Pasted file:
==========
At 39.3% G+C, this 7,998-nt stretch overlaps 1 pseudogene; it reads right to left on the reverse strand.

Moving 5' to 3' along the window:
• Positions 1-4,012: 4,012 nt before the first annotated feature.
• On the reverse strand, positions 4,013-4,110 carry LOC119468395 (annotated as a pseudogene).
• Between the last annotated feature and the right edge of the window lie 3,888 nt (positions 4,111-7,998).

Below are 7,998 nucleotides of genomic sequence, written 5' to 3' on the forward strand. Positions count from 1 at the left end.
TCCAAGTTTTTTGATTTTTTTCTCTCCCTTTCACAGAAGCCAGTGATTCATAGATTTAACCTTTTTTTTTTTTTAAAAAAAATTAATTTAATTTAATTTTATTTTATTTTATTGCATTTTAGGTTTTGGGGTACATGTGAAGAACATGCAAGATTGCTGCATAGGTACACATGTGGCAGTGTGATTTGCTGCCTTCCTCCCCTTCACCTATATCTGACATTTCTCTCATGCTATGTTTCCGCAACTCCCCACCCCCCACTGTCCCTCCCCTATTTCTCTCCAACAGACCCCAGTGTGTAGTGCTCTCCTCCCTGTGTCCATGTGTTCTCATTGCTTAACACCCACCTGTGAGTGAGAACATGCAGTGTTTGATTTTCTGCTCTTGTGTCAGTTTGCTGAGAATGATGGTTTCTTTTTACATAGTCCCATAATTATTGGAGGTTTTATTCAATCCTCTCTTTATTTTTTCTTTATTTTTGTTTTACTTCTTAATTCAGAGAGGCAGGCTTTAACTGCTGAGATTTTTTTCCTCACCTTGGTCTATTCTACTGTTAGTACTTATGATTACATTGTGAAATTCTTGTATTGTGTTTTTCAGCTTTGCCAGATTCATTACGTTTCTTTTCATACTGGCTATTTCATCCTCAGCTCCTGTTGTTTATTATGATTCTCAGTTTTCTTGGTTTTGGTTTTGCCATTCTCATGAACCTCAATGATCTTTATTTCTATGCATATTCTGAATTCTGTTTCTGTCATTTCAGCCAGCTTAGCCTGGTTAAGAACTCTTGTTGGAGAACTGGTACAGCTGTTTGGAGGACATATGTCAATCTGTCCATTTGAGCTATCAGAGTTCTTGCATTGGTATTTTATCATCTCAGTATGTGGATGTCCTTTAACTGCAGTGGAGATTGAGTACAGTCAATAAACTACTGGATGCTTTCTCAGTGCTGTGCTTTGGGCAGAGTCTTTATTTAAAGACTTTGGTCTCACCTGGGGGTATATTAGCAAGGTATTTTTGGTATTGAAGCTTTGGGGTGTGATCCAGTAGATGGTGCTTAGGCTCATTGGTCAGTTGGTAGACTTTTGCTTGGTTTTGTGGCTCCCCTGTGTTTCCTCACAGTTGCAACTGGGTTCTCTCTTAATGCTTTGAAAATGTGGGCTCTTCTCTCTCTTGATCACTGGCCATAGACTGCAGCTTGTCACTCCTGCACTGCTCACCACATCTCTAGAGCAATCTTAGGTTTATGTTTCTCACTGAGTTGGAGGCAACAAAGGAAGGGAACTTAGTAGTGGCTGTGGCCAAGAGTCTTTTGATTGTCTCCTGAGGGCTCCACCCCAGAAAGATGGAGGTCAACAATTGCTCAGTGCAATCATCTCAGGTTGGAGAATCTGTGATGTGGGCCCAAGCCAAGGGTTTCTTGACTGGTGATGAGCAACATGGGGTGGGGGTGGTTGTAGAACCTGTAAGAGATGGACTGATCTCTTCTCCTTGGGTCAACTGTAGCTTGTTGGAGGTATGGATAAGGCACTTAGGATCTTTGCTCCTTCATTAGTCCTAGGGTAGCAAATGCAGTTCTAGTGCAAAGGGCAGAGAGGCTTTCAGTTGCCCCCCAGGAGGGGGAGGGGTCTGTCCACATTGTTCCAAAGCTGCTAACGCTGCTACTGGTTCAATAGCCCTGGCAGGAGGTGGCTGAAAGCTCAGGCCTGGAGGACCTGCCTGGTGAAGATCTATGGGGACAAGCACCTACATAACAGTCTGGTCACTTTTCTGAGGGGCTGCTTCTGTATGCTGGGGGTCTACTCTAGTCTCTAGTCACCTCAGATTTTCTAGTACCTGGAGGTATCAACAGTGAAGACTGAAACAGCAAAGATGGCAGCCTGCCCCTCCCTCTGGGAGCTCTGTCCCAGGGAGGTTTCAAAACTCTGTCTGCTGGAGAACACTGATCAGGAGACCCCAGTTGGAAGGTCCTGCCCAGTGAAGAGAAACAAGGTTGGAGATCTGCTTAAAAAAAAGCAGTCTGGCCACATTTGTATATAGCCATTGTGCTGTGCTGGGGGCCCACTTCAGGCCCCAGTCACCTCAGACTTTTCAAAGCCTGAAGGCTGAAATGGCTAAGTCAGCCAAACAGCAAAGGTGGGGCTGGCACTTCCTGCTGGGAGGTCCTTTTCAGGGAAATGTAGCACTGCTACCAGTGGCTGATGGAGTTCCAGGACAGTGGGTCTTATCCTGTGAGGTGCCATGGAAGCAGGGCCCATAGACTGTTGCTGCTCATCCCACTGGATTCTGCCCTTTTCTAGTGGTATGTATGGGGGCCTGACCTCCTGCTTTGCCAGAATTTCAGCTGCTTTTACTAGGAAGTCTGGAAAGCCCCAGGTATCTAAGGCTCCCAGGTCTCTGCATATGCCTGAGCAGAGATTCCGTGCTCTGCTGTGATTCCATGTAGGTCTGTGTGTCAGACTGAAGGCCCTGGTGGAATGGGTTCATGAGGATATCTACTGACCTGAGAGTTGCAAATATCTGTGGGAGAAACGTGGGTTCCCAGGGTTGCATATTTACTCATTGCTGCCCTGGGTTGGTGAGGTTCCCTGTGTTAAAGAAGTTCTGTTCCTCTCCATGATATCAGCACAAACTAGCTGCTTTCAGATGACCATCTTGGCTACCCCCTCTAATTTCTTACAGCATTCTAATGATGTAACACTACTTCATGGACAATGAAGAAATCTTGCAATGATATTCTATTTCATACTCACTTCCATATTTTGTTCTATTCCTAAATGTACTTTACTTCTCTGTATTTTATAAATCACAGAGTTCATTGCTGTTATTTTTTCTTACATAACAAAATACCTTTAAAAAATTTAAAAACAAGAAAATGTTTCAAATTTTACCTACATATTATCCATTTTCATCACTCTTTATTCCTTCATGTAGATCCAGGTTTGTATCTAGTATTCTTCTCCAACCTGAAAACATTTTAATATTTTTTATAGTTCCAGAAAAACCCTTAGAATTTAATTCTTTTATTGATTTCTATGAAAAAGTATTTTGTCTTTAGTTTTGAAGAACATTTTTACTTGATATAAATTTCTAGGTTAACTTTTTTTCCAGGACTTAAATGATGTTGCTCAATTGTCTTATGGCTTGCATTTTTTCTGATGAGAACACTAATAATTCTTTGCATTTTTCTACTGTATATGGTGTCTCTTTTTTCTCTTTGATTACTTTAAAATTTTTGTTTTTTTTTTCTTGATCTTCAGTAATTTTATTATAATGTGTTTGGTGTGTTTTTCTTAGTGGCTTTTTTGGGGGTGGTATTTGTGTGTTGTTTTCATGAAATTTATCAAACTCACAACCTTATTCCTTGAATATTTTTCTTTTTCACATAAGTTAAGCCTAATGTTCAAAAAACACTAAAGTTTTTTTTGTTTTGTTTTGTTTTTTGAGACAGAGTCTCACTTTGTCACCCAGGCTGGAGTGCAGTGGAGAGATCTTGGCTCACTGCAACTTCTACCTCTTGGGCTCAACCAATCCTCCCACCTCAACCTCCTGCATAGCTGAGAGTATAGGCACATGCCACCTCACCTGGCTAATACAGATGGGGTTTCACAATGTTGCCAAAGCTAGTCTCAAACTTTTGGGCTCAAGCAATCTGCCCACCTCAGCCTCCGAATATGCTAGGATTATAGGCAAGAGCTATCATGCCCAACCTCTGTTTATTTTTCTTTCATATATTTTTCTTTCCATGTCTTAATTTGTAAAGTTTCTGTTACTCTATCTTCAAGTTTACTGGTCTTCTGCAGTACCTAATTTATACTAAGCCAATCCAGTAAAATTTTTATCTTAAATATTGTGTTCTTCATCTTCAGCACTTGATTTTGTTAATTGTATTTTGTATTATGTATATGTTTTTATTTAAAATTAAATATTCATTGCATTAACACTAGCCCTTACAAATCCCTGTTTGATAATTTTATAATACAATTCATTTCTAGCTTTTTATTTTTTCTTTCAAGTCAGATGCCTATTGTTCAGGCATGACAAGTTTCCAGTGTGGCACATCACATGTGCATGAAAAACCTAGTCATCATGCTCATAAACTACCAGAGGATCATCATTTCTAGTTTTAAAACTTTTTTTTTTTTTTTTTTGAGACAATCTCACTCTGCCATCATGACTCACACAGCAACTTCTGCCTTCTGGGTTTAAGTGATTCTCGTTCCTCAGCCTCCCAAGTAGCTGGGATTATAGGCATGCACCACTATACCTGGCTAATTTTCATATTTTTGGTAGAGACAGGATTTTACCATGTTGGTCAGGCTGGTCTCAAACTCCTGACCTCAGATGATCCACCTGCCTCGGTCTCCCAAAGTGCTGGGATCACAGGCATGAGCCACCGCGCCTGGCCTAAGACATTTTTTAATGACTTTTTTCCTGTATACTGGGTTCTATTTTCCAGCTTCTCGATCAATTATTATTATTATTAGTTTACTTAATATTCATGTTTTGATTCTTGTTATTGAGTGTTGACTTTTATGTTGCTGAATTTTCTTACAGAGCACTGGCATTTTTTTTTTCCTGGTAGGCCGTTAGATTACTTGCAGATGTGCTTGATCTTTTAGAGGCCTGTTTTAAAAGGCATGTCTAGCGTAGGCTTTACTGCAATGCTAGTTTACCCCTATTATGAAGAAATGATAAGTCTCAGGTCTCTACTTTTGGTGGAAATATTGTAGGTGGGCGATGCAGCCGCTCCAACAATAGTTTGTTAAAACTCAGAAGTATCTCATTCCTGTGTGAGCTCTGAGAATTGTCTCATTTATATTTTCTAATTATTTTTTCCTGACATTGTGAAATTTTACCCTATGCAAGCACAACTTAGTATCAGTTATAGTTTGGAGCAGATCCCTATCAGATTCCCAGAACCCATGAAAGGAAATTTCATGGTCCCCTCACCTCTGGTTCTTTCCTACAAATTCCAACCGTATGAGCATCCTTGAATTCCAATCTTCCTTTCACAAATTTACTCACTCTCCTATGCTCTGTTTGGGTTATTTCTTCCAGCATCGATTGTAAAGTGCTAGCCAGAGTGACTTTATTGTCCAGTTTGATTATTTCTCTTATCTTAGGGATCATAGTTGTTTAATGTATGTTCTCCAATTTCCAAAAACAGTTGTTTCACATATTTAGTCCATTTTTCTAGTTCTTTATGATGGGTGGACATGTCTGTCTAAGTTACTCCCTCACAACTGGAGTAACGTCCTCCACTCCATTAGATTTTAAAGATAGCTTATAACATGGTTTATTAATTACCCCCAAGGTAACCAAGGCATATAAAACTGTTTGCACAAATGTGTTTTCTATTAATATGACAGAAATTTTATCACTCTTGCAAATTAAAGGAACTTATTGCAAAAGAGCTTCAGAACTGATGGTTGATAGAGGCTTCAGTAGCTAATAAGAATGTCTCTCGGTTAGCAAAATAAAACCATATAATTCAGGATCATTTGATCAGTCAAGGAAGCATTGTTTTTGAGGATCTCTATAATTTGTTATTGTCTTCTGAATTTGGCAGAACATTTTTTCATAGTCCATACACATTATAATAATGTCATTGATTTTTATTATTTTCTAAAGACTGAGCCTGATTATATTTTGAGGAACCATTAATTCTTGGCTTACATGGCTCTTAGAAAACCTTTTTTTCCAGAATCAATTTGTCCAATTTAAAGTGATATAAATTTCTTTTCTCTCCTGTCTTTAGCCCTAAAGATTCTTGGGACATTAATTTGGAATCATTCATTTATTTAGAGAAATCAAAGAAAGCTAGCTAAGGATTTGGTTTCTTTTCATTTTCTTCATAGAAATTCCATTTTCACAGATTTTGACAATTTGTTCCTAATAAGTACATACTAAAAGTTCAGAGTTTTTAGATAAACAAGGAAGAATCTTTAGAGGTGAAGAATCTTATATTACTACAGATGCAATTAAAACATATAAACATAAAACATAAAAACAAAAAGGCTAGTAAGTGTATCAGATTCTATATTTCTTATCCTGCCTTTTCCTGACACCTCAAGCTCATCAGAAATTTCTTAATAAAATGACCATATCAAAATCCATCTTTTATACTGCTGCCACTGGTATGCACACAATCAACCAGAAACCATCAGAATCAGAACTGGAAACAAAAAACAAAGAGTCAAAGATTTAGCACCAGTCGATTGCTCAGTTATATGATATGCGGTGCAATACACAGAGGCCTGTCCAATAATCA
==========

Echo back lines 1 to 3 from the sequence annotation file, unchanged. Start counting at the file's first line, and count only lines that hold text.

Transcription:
At 39.3% G+C, this 7,998-nt stretch overlaps 1 pseudogene; it reads right to left on the reverse strand.

Moving 5' to 3' along the window:
• Positions 1-4,012: 4,012 nt before the first annotated feature.